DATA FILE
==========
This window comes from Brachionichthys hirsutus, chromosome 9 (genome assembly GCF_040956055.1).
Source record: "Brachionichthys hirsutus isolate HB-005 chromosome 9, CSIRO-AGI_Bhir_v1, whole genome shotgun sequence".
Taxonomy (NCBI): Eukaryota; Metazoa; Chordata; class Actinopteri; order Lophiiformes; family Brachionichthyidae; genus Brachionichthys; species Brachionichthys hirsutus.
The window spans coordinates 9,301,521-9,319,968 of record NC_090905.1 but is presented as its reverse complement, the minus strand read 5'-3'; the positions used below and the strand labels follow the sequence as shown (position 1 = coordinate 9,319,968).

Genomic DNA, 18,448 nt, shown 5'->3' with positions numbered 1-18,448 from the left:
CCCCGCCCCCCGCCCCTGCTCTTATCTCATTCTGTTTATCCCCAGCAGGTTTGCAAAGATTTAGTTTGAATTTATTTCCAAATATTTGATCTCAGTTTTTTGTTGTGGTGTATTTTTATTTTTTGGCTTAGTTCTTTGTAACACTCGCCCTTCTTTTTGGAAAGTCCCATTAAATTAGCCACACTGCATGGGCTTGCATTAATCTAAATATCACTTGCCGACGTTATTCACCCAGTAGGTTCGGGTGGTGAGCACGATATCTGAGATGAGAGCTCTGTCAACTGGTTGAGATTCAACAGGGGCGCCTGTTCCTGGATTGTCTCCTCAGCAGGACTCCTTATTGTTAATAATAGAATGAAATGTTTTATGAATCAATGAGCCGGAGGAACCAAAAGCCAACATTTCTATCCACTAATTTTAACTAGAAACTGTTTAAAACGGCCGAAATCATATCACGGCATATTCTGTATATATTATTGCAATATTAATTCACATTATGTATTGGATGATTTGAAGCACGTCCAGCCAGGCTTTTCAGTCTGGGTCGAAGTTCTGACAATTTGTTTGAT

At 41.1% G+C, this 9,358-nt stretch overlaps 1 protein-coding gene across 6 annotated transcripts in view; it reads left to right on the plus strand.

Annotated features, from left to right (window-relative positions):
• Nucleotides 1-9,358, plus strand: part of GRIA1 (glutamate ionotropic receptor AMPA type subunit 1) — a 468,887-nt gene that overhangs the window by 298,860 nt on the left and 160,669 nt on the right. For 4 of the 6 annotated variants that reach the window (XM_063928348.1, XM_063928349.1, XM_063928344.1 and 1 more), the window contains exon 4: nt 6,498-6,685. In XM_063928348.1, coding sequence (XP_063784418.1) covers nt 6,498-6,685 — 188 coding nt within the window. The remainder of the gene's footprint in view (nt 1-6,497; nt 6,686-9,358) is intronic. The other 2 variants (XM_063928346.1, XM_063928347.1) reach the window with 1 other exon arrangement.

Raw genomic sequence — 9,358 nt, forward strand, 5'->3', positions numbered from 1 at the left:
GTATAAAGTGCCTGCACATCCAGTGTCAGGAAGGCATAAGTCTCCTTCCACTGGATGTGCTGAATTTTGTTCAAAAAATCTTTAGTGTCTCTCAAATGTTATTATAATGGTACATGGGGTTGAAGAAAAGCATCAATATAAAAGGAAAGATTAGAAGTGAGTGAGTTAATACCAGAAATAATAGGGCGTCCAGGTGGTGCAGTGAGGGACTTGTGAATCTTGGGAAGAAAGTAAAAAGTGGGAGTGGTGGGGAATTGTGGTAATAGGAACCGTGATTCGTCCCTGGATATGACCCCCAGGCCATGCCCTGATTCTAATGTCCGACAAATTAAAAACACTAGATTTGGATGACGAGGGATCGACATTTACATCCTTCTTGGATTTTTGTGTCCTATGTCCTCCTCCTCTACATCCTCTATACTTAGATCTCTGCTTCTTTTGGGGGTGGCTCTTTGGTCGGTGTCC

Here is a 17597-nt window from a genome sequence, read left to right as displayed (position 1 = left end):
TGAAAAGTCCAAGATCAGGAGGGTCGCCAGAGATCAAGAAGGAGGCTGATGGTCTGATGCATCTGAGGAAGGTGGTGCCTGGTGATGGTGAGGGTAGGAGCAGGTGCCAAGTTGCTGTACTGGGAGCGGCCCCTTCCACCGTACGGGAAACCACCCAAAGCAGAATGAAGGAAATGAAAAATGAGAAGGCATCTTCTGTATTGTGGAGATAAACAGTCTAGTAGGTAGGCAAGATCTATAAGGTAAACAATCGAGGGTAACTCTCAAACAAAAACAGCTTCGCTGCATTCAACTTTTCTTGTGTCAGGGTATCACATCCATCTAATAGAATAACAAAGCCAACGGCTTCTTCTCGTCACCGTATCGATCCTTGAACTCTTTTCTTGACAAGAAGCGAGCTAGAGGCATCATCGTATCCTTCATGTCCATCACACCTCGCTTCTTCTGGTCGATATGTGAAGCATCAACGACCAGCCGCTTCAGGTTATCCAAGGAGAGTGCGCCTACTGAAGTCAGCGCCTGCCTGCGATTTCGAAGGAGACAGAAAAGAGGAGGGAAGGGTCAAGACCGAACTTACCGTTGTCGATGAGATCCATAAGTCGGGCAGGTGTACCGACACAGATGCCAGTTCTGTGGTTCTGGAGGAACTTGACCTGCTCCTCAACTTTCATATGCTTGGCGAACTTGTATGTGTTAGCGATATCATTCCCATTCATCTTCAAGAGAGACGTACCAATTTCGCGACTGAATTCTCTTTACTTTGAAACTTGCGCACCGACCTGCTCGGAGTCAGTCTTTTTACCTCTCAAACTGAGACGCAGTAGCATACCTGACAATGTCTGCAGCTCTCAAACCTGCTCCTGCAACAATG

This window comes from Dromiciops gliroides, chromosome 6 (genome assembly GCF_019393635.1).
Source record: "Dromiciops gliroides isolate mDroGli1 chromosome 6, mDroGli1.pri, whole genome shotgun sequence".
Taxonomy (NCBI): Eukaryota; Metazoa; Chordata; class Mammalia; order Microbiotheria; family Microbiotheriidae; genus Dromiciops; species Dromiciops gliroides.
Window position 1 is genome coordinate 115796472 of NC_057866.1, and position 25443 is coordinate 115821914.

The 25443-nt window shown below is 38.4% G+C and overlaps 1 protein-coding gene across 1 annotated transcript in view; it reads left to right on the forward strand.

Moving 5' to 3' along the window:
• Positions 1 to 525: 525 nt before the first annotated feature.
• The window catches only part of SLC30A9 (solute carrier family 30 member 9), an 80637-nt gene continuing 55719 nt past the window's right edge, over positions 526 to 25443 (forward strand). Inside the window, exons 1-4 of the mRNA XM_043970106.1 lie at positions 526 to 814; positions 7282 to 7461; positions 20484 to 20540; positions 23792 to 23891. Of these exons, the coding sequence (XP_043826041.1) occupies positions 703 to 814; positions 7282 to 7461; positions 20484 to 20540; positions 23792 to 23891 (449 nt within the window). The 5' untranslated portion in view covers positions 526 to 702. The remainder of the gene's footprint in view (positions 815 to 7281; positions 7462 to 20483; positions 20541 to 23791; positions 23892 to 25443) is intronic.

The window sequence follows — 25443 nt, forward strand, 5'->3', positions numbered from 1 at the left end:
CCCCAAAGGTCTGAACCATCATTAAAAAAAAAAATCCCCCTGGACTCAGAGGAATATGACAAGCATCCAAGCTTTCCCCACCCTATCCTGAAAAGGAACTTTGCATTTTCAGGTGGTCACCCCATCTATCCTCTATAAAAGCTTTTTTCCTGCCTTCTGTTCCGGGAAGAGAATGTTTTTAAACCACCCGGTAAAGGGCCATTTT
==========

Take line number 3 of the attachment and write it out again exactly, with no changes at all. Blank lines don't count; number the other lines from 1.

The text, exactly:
Taxonomy (NCBI): Eukaryota; Metazoa; Chordata; class Actinopteri; order Lophiiformes; family Brachionichthyidae; genus Brachionichthys; species Brachionichthys hirsutus.